# Probability of the sum of cards?

The problem is basically as follows

There are four cards with points [1,2,3,4], every time I draw one card randomly and then put it back to the deck. As I keep drawing I record the sum of the points on the cards, I stop drawing if the sum is greater than or equal to five.

If the final points is equal to five, I win, otherwise I lose. What's the probability of me winning?

My attempt to solve this problem is, let $$p_n$$ be the probability of the sum EVER equal to $$n$$ after drawing enough number of times, specifically $$p_1=\frac{1}{4} \text{ (draw 1 once)}$$ $$p_2=\frac{1}{4} + \frac{1}{4}p_1 \text{ (draw 2 once + draw 1 twice)}$$ $$p_3=\frac{1}{4} + \frac{1}{4}p_1 + \frac{1}{4}p_2$$ $$p_4=\frac{1}{4} + \frac{1}{4}p_1 + \frac{1}{4}p_2 + \frac{1}{4}p_3$$ then $$p_5=\frac{1}{4}p_1 + \frac{1}{4}p_2 + \frac{1}{4}p_3 + \frac{1}{4}p_4 = 369/1024$$ should be the probability of winning at five.

However I was told that the answer should be around 0.33 so I'm confused, is my answer correct?

Update It turns out 0.33 (1/3) is the answer for sampling without replacement.

• I think 0.33 is also too high. Try a tree diagram. That helped me. – dankernler Nov 12 '18 at 4:27
• Let $p_n$ be the probability of win at the n-th draw. $p_2=\frac 14, p_3=\frac 6{64}, p_4 = \frac 1{64}, p_5 = \frac 1{1024}$, $p(win)=\sum p_n = \frac {369}{1024}$. Proved your result from another aspect. – user158565 Nov 12 '18 at 4:50
• Your calculation appears to be correct. – Glen_b Nov 12 '18 at 5:29

Whenever there are conflicting answers from combinatorial methods, I like to simulate the result to see what happens.

My method of simulation (in R) is to sample five cards with replacement from among 1, 2, 3, 4. Then to take cumulative sums of the results to see if the total 5 is present at any step. If so, that's a win. (Any cards drawn after a total of 5 are ignored.)

After a million iterations the vector w has a million TRUEs and FALSEs. The mean of this logical vector is the proportion of its TRUEs. With a million iterations this proportion should approximate the probability of winning to at least two or three places.

It seems that simulation results match $$369/1024 = 0.3603516,$$ the answer proposed in your Question and computed in the Comment of @a_statistician.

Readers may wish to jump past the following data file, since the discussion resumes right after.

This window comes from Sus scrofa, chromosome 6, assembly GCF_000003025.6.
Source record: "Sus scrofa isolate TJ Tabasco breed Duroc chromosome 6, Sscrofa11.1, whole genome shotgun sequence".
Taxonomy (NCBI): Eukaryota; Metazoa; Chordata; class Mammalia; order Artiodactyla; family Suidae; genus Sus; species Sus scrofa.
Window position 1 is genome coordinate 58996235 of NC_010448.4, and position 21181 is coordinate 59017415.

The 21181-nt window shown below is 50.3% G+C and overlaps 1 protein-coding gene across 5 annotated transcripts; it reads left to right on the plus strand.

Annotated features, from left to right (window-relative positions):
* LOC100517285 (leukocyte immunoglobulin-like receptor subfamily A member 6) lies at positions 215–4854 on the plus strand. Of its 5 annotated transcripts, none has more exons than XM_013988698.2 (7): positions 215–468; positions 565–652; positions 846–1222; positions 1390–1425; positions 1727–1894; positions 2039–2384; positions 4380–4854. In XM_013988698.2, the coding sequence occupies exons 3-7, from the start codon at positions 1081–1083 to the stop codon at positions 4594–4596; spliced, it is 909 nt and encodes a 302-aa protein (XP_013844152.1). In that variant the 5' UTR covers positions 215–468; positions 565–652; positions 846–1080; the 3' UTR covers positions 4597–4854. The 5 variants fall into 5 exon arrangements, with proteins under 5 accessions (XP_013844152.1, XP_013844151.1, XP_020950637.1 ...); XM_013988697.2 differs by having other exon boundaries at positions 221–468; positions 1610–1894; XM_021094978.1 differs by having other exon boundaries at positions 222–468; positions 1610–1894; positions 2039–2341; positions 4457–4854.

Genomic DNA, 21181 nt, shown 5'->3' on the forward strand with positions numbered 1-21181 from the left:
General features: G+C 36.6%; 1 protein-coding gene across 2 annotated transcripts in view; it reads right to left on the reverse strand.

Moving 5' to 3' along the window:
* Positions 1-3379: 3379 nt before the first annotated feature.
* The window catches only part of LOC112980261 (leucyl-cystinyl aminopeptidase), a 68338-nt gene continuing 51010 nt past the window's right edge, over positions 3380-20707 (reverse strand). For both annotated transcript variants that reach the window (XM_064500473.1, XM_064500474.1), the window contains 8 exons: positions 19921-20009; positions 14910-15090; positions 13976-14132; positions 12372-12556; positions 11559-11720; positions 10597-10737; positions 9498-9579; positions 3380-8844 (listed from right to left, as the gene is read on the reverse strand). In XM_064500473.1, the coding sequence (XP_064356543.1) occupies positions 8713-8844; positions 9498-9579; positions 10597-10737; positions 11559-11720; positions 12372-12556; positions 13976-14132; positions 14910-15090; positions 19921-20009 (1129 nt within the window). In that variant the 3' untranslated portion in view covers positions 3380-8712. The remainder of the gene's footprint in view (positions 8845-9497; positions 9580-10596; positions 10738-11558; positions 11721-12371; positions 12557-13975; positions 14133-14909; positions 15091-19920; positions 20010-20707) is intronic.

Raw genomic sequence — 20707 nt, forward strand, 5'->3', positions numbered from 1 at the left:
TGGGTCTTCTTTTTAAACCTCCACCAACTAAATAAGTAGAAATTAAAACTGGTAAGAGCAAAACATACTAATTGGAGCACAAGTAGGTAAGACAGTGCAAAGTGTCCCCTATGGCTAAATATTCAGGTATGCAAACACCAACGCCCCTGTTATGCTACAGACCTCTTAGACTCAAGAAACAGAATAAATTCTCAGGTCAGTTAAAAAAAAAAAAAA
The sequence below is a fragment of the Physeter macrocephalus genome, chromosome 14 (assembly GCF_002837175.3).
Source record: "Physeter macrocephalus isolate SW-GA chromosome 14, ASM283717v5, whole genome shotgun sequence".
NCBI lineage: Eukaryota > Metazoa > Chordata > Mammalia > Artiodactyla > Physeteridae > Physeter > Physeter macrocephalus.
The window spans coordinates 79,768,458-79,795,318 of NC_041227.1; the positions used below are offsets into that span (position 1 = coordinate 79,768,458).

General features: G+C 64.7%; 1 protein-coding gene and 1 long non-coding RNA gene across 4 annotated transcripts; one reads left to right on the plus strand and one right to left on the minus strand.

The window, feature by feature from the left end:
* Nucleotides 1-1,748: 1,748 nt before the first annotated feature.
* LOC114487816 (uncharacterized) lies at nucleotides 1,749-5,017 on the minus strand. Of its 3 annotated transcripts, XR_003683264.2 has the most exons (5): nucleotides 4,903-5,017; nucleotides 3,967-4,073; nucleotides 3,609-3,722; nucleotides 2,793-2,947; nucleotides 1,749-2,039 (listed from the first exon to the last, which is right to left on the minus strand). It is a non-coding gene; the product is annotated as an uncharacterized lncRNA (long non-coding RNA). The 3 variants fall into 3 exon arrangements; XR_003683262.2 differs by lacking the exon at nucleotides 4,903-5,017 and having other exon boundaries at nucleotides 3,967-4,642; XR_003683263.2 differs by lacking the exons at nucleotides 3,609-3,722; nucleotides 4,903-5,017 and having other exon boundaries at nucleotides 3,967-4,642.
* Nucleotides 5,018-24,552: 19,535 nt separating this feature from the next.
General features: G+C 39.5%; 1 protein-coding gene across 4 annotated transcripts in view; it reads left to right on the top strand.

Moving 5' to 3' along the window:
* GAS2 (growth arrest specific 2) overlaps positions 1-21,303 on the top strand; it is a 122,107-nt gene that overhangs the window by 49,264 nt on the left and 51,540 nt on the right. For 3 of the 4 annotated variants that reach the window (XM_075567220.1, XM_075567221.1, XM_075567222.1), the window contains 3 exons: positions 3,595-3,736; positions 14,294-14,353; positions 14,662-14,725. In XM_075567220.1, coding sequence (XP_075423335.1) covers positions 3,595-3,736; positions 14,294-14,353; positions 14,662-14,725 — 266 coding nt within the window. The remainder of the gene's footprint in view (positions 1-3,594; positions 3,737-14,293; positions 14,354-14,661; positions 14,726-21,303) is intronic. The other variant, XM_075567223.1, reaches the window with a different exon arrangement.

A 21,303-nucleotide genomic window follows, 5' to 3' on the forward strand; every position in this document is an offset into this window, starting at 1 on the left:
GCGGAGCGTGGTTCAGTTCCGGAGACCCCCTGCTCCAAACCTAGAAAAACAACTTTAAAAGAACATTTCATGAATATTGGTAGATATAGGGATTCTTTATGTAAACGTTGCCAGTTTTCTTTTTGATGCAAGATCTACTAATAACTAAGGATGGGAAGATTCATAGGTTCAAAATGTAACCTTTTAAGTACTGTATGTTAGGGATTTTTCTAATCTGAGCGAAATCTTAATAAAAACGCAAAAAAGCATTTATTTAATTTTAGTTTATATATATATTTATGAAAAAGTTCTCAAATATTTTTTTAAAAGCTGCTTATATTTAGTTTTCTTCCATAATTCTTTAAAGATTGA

set.seed(1112);  m = 10^6;  deck = 1:4
w = replicate( m, 5 %in% cumsum(sample(deck,5, rep=T)) )
mean(w);  369/1024;  15/49
[1] 0.360286        # aprx P(Win) = 0.3604
[1] 0.3603516       # exact P(Win) = 369/1024
[1] 0.3061224       # 15/49


I think another way to approach this problem is to model the game as a Markov chain with the following transition probability matrix, $$M$$:

$$\begin{matrix} & \text{From state} \\ \text{To state} & {\begin{array}{r|ccccccc} & 0 & 1 & 2 & 3 & 4 & \text{win} & \text{lose} \\ \hline 0 & 0 & 0 & 0 & 0 & 0 & 0 & 0 \\ 1 & 1/4 & 0 & 0 & 0 & 0 & 0 & 0 \\ 2 & 1/4 & 1/4 & 0 & 0 & 0 & 0 & 0 \\ 3 & 1/4 & 1/4 & 1/4 & 0 & 0 & 0 & 0 \\ 4 & 1/4 & 1/4 & 1/4 & 1/4 & 0 & 0 & 0 \\ \text{win (5)} & 0 & 1/4 & 1/4 & 1/4 & 1/4 & 1 & 0 \\ \text{lose (5+)} & 0 & 0 & 1/4 & 2/4 & 3/4 & 0 & 1 \end{array}} \end{matrix}$$

Note that this is a reducible Markov chain: once we reach the win or lose state, we will be stuck there forever.

Our starting state is: $$v = {\begin{bmatrix} 1 & 0 & 0 & 0 & 0 & 0 & 0 \end{bmatrix}}^{\top}$$

Since we know that the game will end after five draws at most, we can calculate the probability distribution over the states after five draws by left multiplying $$M$$ with the initial state vector $$v$$ five times: $$M \times M \times M \times M \times M \times v$$

Implementation in R:

library(expm)

M <- matrix(nrow = 7,
c(  0,   0,   0,   0,   0,   0,   0,
.25,   0,   0,   0,   0,   0,   0,
.25, .25,   0,   0,   0,   0,   0,
.25, .25, .25,   0,   0,   0,   0,
.25, .25, .25, .25,   0,   0,   0,
0, .25, .25, .25, .25,   1,   0,
0,   0, .25,  .5, .75,   0,   1),
byrow = T,
dimnames = list(c("0", "1", "2", "3", "4", "win", "lose"),
c("0", "1", "2", "3", "4", "win", "lose")))

M %^% 5 %*% c(1, 0, 0, 0, 0, 0, 0)


Output:

          [,1]
0    0.0000000
1    0.0000000
2    0.0000000
3    0.0000000
4    0.0000000
win  0.3603516
lose 0.6396484


The probability for the win state is consistent with $$\frac{369}{1024}$$.

P.S. I do wonder though if there is a way to derive the distributions over the final states analytically without carrying out the matrix multiplications.